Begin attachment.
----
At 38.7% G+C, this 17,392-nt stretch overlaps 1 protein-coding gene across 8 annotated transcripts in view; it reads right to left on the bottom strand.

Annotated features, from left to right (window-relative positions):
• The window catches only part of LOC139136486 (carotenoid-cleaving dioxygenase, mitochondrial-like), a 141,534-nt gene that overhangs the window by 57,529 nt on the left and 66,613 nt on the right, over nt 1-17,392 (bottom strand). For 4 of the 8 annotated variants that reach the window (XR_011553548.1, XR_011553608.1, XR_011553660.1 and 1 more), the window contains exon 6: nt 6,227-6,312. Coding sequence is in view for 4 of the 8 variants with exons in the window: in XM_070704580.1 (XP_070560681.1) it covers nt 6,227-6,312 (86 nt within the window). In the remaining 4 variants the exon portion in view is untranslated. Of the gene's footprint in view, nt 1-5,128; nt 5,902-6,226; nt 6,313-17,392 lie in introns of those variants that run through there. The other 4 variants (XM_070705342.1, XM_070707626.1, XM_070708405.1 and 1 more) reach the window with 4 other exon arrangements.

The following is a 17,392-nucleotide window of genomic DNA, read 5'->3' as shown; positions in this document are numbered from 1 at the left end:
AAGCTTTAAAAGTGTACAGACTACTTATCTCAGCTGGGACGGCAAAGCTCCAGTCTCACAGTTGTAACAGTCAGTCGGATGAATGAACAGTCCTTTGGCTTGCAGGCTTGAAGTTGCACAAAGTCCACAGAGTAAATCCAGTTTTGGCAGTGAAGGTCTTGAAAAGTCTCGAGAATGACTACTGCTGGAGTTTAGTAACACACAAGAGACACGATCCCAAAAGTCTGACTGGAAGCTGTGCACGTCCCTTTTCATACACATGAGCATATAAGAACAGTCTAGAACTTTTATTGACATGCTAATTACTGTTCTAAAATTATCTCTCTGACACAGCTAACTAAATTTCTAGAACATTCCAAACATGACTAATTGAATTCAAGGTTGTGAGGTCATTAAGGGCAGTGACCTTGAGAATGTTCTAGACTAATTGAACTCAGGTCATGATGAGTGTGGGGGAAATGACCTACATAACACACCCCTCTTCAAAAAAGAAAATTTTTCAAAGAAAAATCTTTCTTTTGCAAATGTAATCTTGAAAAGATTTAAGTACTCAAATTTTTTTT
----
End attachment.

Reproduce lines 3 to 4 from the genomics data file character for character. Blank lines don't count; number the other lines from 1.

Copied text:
• The window catches only part of LOC139136486 (carotenoid-cleaving dioxygenase, mitochondrial-like), a 141,534-nt gene that overhangs the window by 57,529 nt on the left and 66,613 nt on the right, over nt 1-17,392 (bottom strand). For 4 of the 8 annotated variants that reach the window (XR_011553548.1, XR_011553608.1, XR_011553660.1 and 1 more), the window contains exon 6: nt 6,227-6,312. Coding sequence is in view for 4 of the 8 variants with exons in the window: in XM_070704580.1 (XP_070560681.1) it covers nt 6,227-6,312 (86 nt within the window). In the remaining 4 variants the exon portion in view is untranslated. Of the gene's footprint in view, nt 1-5,128; nt 5,902-6,226; nt 6,313-17,392 lie in introns of those variants that run through there. The other 4 variants (XM_070705342.1, XM_070707626.1, XM_070708405.1 and 1 more) reach the window with 4 other exon arrangements.

The following is a 17,392-nucleotide window of genomic DNA, read 5'->3' as shown; positions in this document are numbered from 1 at the left end: